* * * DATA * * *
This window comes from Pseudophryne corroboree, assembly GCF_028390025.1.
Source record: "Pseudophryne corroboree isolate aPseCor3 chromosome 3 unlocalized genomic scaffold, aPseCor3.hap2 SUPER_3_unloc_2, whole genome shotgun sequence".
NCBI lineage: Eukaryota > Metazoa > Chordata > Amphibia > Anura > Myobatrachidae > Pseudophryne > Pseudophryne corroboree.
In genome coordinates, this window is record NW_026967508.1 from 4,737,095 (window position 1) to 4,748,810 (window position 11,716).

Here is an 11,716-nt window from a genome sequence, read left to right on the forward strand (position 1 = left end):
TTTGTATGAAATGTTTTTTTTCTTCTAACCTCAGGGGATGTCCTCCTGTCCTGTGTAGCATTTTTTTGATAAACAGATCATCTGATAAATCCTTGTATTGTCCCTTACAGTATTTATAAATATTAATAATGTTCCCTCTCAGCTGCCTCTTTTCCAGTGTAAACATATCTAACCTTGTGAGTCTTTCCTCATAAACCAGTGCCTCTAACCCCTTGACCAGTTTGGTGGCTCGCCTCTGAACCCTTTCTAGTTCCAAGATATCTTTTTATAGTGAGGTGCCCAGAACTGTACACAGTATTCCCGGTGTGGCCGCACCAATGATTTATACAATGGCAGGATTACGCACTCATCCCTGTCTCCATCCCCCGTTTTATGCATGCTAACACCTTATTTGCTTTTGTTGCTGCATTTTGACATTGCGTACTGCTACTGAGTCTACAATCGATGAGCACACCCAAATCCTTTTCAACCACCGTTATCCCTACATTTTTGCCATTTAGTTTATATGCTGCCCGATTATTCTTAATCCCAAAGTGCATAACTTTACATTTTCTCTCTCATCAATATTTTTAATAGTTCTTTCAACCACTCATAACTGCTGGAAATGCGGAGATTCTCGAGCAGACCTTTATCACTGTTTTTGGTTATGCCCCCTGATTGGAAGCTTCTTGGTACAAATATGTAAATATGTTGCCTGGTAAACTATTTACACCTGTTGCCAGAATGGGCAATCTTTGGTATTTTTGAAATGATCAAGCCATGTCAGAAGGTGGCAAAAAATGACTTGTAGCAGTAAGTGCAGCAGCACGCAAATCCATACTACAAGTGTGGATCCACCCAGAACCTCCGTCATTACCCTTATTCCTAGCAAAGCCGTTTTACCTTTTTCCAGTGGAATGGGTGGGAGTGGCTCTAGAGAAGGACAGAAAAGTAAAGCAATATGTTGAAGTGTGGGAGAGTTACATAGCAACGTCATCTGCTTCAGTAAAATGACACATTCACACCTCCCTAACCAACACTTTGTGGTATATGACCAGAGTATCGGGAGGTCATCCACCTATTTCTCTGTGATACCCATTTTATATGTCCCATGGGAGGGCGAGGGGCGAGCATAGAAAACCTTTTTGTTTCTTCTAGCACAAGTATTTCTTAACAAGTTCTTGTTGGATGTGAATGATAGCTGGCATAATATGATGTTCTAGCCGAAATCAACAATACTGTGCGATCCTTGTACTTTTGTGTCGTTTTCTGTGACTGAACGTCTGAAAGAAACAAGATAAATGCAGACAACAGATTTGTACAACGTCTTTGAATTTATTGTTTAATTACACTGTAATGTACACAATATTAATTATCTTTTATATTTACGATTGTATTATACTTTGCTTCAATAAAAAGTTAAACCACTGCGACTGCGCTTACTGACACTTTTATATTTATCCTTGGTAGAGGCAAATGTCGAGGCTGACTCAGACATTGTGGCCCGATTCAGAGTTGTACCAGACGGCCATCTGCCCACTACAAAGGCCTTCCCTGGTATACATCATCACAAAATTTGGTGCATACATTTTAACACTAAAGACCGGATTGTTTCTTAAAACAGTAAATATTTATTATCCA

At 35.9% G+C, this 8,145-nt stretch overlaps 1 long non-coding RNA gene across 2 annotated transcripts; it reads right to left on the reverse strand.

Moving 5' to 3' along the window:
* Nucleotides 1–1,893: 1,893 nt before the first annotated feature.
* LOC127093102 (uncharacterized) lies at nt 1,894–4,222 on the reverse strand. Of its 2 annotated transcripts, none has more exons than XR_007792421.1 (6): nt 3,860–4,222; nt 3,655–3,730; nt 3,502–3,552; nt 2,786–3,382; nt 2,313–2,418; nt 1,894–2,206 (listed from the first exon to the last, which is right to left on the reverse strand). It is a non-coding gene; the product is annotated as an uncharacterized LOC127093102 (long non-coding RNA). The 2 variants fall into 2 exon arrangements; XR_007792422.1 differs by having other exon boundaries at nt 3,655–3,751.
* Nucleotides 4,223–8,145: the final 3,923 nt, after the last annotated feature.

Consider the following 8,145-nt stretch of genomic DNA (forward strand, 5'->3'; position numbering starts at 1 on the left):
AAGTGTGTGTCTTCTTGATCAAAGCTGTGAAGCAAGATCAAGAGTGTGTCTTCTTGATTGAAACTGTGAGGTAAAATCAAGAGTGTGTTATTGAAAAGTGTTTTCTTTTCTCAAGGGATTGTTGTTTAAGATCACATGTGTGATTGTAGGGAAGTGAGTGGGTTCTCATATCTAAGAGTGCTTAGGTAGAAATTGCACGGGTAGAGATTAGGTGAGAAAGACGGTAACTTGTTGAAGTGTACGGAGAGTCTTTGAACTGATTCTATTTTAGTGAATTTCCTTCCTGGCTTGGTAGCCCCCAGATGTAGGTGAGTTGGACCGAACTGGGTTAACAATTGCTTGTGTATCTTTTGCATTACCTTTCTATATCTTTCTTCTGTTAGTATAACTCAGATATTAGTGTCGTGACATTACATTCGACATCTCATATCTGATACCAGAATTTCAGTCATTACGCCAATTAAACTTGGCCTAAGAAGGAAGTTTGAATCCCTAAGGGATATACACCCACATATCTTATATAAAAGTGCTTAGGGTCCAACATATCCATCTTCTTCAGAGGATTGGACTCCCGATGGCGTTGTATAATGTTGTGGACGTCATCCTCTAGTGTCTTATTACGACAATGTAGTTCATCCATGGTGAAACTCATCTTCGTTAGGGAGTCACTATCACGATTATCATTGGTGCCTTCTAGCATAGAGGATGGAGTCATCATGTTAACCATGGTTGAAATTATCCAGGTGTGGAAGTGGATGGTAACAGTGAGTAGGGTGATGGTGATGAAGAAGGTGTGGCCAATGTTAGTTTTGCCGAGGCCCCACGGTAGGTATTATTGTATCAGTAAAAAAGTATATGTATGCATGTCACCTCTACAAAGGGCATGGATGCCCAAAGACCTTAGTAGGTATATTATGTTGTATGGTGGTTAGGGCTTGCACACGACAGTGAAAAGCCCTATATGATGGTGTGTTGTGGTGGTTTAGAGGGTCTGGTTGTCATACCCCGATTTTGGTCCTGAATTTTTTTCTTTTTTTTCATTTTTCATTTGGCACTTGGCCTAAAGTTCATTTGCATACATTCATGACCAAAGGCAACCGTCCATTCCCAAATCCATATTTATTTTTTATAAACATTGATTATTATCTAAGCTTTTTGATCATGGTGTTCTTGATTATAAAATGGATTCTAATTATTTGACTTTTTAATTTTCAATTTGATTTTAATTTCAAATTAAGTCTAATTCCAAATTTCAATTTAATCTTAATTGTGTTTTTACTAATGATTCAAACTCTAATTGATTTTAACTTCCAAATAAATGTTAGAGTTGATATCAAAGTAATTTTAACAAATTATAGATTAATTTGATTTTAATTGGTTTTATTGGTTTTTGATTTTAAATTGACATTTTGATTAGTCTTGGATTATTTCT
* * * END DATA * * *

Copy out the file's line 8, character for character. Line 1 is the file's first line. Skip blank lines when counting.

Moving 5' to 3' along the window: